I look forward to meeting Swedish actor Krister Henriksson on Friday at the CWA Specsavers Dagger Awards in London, where he is nominated for an award for his portrayal of melancholic detective Kurt Wallander. I see that the BBC Series featuring Kenneth Branagh as the depressively troubled inspector has its second series currently airing on US TV. Personally I prefer the original Swedish version from YellowBird Productons featuring Henriksson.
Meanwhile The Independent has a lengthy feature with Geoffrey Macnab including an interview with Henning Mankell, the creator of Kurt Wallander –
Speaking from Sweden, where he has been attending the Gothenburg Book Fair, Mankell ponders the reasons for the extraordinary global popularity of Nordic detectives. "Naturally, I've been thinking about it," he tells me. "One [reason] must be pure coincidence. The second is that I guess I worked as a locomotive in some ways. My success has been an inspiration for others. You remember the tennis player Björn Borg? Before that, Sweden had very few good tennis players. After that, we suddenly had a hell of a lot. Maybe that is one kind of explanation."
The main subject of my interview isn't Larsson or Björn Borg. Nor is it the psychology and unlikely appeal of the morose Detective Kurt Wallander. It is Mankell's ongoing attempts to make an ambitious TV drama and feature film about his father-in-law, Ingmar Bergman – a project interrupted in surreal fashion by the Israeli army.
Earlier this summer, Mankell was aboard the Gaza-bound aid flotilla that was attacked by Israeli forces. To his consternation, part of the screenplay for his new film about Bergman was confiscated by the Israeli soldiers.
"Whatever I do, I am always working on something," says Mankell, explaining how he happened to have the Bergman screenplay in his possession at the same time as he was taking part in a mission to bring aid supplies to Gaza in defiance of the Israeli blockade. "When everything was stolen and confiscated, they [the Israeli troops] also took the manuscript," he recalls. "What the hell are they supposed to do with that?"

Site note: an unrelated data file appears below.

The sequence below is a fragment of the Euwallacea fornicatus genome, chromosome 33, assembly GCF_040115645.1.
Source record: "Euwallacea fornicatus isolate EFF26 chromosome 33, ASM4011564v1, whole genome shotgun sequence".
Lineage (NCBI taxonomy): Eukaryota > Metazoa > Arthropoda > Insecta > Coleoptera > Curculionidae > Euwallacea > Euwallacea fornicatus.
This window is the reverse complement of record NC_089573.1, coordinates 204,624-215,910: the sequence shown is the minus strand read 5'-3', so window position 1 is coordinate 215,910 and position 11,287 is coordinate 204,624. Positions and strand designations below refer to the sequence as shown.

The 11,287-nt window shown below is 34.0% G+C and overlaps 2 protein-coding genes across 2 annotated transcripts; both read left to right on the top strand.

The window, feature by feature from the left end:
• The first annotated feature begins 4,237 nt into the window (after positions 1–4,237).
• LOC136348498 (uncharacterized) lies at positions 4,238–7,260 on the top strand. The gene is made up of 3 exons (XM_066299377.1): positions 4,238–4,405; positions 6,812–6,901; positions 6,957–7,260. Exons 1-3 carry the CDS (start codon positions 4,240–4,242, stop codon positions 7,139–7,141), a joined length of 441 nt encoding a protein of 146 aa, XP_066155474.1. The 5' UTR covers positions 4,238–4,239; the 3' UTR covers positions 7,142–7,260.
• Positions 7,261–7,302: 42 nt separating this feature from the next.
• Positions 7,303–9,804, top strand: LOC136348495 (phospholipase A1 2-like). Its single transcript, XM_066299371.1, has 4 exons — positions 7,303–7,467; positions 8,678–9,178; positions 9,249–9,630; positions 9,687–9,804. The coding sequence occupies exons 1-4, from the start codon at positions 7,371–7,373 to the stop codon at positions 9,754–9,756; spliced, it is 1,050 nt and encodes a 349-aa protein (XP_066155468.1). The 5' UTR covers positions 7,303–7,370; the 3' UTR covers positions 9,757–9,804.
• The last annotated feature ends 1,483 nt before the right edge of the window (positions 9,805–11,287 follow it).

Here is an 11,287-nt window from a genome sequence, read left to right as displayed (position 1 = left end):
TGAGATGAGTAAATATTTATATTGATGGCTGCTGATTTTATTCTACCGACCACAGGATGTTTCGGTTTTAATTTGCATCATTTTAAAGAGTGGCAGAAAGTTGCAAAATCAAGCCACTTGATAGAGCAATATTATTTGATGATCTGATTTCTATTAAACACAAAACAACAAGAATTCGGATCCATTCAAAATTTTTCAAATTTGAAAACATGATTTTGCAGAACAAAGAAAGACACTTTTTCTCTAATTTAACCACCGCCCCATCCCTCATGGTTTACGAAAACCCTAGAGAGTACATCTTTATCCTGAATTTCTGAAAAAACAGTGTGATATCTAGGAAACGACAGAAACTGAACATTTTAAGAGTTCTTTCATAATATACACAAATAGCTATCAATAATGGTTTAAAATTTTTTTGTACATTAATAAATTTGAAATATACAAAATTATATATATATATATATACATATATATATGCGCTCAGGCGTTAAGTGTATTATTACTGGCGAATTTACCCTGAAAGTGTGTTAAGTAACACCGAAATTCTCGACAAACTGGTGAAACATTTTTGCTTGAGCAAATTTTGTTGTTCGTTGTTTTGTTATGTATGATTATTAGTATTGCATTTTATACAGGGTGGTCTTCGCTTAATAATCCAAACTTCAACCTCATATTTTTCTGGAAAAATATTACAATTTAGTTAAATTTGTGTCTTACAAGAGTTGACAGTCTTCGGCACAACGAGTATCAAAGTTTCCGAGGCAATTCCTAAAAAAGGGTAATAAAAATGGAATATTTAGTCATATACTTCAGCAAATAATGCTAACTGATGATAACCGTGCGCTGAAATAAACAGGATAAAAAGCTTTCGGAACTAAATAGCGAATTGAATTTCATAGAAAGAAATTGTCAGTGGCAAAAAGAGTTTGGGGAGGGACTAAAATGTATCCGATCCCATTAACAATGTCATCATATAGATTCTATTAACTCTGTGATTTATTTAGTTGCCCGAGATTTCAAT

Four months later, the Israelis still haven't returned Mankell's screenplay. He jokes that the Israelis must have thought the screenplay – called Crisis in deference to Bergman's directorial debut – was written in code. Mankell very much doubts that the young commando soldiers who took the screenplay even knew who Bergman was.
Mankell, now 62, has spent many years living and working in Africa. In the 1960s and 1970s, he was a political activist, campaigning against apartheid in South Africa and the US war in Vietnam. Being aboard the Gaza flotilla didn't scare him at all. "I am not an afraid person," he blithely states. "In all the years I have lived in Africa, I have had some quite terrible experiences. What I still think about today is how very stupidly they [the Israeli army] behaved. If they really had had the ambition just to stop the flotilla, they should have done something with the rudder and propellers," he reflects on the incident, which left nine flotilla members dead, saw him arrested and provoked a huge international row.
The crime writer's outspoken opinions about the Middle East have been well chronicled. He likens the plight of the Palestinians to that of black South Africans in the apartheid era and expresses his confidence that the Gaza blockade will eventually be broken. He has no intention of letting up on his activism. "I am a very dangerous man because I know that we managed to crush the apartheid system in South Africa without violence. This is also the idea here. Sooner or later, people in Israel must understand that this is an unbearable situation."
Read the full feature here
10 years ago